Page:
Scientists used data from MRO’s Shallow Subsurface Radar (SHARAD) to produce images called radargrams that are like vertical slices though the layers of ice and dust that comprise the Martian polar ice deposits. For the new study, researchers analyzed hundreds of such images to look for variations in the layers extent.

The researchers identified a boundary in the ice that extends across the entire north polar cap. Above the boundary (the end of the last ice age), the layers accumulated very quickly and uniformly, compared with the layers below them.

“The layers in the upper few hundred meters display features that indicate a period of erosion, followed by a period of rapid accumulation that is still occurring today,” said planetary scientist Isaac Smith of the Planetary Science Institute in Tucson, Ariz., and lead author of the study.

On Earth, ice ages take hold when the polar regions and high latitudes become cooler than average for thousands of years, causing glaciers to grow toward the mid-latitudes. In contrast, the Martian variety occurs when — as a result of the planet’s increased tilt — its poles become warmer than lower latitudes. During these periods, the polar caps retreat and water vapor migrates toward the equator, forming ground ice and glaciers at mid-latitudes.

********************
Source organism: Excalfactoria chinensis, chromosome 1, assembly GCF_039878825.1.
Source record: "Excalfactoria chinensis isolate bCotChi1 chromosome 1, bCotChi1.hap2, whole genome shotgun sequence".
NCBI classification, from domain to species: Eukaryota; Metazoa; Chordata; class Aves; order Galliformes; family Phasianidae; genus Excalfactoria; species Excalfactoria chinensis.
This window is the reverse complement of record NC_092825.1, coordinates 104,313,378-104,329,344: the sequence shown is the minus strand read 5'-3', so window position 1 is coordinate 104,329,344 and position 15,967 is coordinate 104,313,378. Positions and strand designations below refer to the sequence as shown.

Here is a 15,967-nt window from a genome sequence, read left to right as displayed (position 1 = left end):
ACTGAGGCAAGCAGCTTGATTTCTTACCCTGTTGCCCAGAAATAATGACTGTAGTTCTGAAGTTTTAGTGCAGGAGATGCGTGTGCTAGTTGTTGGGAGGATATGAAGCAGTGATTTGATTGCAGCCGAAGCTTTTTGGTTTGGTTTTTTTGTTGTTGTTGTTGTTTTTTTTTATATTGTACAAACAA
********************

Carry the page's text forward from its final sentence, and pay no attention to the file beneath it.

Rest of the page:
As the warm polar period ends, polar ice begins accumulating again, while ice is lost from mid-latitudes. This retreat and regrowth of polar ice is exactly what the scientists see in the record revealed by the SHARAD radar images.

An increase in polar ice following a mid-latitude ice age is also expected from climate models that show how ice moves around based on Mars’ orbital properties, especially its tilt. These models predict the last Martian ice age ended about 400,000 years ago, as the poles began to cool relative to the equator. Models suggest that since then, the polar deposits would have thickened by about 980 feet (300 meters).

The upper unit identified by Smith and colleagues reaches a maximum thickness of 1,050 feet (320 meters) across the polar cap, which is equivalent to a 2-foot (60-centimeter) thick global layer of ice. That is essentially the same as model predictions made by other researchers in 2003 and ’07.

“This suggests that we have indeed identified the record of the most recent Martian glacial period and the regrowth of the polar ice since then,” Smith said. “Using these measurements, we can improve our understanding of how much water is moving between the poles and other latitudes, helping to improve our understanding of the Martian climate.”

The Italian Space Agency provided the SHARAD instrument on Mars Reconnaissance Orbiter and Sapienza University of Rome leads its operations. JPL, a division of the California Institute of Technology in Pasadena, manages the mission for NASA’s Science Mission Directorate in Washington, D.C. Lockheed Martin Space Systems of Denver built the orbiter and supports its operations.
This news release is adapted from one written by  the NASA-JPL News Office.